No getting around it, Stevie is one painful movie. James, who appears frequently on camera, always seems to be suffering acute gastritis. Whether the pain is warranted is something else. A dozen or more years after they last saw each other, the filmmaker drops in on his erstwhile “little brother.” But it is only two years later, after he discovers Stevie in jail for sexually assaulting an eight-year-old niece, that James apparently recognizes a potential movie and seriously reinvolves—or perhaps we should say “reinvests”—himself in the morass of Stevie’s life.
Not especially likable, Stevie is characterized by limited intelligence, poor impulse control, and a lifetime of abuse. An old psychological evaluation notes his “failed placements in every group home in southern Illinois.” Abandoned by his mother, he was raised by her husband’s parents—along with a younger sister. Save for his mentally retarded “fiancée,” Tonya, everyone is angry with Stevie about something, especially his aunt (who was herself sexually abused as a child). As Stevie’s case drags on through various appeals, James counsels him to cop a plea. Stevie refuses. “Hell, this ain’t your life,” he pointedly tells his Boswell.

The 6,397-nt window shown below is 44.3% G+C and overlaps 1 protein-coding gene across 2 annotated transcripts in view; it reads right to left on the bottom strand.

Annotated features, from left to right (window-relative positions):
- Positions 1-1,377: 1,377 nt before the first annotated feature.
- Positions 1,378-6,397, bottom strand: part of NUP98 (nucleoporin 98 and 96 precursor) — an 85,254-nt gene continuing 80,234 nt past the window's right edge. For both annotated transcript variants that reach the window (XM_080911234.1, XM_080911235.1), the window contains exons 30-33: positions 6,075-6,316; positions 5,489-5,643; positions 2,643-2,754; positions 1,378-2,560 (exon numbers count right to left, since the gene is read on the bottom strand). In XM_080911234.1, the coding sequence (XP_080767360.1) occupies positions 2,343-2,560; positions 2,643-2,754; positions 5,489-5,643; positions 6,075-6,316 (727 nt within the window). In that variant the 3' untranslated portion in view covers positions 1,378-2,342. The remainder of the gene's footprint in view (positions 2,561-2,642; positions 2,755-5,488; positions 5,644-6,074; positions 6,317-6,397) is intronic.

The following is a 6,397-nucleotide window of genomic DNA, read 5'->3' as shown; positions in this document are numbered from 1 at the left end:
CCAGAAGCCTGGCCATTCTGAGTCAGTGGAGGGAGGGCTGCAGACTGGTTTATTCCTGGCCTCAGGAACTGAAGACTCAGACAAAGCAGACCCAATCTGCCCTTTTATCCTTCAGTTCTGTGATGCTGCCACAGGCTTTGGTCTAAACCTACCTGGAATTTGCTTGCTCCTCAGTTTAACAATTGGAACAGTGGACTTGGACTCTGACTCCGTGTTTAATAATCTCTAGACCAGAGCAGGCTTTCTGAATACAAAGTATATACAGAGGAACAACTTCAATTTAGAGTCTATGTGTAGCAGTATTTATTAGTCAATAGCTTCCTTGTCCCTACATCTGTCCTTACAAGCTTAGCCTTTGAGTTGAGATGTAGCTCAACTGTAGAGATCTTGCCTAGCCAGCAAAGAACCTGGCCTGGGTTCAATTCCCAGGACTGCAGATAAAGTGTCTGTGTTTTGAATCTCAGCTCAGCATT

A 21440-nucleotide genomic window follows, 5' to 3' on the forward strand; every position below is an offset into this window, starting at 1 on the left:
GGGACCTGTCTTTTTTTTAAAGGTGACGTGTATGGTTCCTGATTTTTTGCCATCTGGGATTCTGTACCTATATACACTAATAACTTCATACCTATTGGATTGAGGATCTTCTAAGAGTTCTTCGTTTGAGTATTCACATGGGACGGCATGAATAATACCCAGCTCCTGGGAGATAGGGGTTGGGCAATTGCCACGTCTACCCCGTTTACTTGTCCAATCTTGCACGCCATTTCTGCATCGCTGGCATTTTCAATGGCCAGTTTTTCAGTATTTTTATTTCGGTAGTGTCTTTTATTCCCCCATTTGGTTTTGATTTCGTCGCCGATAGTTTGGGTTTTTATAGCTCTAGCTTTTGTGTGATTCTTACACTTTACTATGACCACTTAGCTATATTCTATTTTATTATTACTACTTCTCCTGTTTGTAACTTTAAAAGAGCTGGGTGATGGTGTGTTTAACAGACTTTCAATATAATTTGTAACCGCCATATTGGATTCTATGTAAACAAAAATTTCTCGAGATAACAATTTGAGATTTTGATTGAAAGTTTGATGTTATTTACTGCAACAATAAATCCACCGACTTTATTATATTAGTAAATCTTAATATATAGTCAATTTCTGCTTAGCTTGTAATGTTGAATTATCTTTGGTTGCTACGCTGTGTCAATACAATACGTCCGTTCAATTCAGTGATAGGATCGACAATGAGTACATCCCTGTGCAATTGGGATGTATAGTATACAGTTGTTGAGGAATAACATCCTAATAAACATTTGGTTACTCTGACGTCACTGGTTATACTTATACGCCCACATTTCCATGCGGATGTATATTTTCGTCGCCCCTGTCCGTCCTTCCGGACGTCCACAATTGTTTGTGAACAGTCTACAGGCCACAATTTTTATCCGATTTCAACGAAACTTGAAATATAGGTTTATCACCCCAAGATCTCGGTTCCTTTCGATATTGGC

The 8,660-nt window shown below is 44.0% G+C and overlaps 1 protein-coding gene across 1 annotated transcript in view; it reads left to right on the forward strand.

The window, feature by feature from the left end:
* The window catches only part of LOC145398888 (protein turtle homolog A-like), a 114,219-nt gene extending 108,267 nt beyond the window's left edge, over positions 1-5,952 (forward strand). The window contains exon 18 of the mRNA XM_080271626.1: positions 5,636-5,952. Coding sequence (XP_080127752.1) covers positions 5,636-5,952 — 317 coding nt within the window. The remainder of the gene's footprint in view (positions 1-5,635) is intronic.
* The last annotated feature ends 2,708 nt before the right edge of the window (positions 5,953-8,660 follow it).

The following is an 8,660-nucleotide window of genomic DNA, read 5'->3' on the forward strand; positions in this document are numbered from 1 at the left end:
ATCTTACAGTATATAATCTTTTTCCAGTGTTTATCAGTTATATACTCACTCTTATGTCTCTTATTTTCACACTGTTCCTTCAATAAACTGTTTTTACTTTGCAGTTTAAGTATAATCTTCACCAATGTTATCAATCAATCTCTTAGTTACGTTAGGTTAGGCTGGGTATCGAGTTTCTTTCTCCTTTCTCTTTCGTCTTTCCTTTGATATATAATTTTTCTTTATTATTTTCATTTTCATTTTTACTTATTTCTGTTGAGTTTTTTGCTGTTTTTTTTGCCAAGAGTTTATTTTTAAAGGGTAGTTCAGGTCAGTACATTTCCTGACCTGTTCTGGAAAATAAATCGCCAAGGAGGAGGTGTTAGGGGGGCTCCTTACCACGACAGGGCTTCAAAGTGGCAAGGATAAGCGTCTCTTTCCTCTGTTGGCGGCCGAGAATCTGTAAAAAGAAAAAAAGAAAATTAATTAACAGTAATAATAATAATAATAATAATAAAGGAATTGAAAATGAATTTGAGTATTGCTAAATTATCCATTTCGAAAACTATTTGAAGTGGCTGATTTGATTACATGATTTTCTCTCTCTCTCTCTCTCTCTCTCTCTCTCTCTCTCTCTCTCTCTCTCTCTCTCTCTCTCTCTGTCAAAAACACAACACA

His affect alternating between the doleful and the stricken, James often seems to be wondering what he’s doing on this planet of dogs, trailers, and pickup trucks, a place where nearly everyone is on SSI, the most dynamic form of cultural expression is glossolalia, and the Aryan Nation has a monopoly on political thought. He agonizes over interviewing Stevie’s family members without telling Stevie and tries to establish some honest basis for their relationship. At one point, James treats Stevie and Tonya to a trip to Chicago. The filmmaker’s wife, a social worker who specializes in counseling sex offenders, takes a far less indulgent view toward Stevie, who, not surprisingly, goes to a club and immediately begins self-medicating. “I was the idiot who allowed him to drink and stood by filming as he went out of control,” James muses.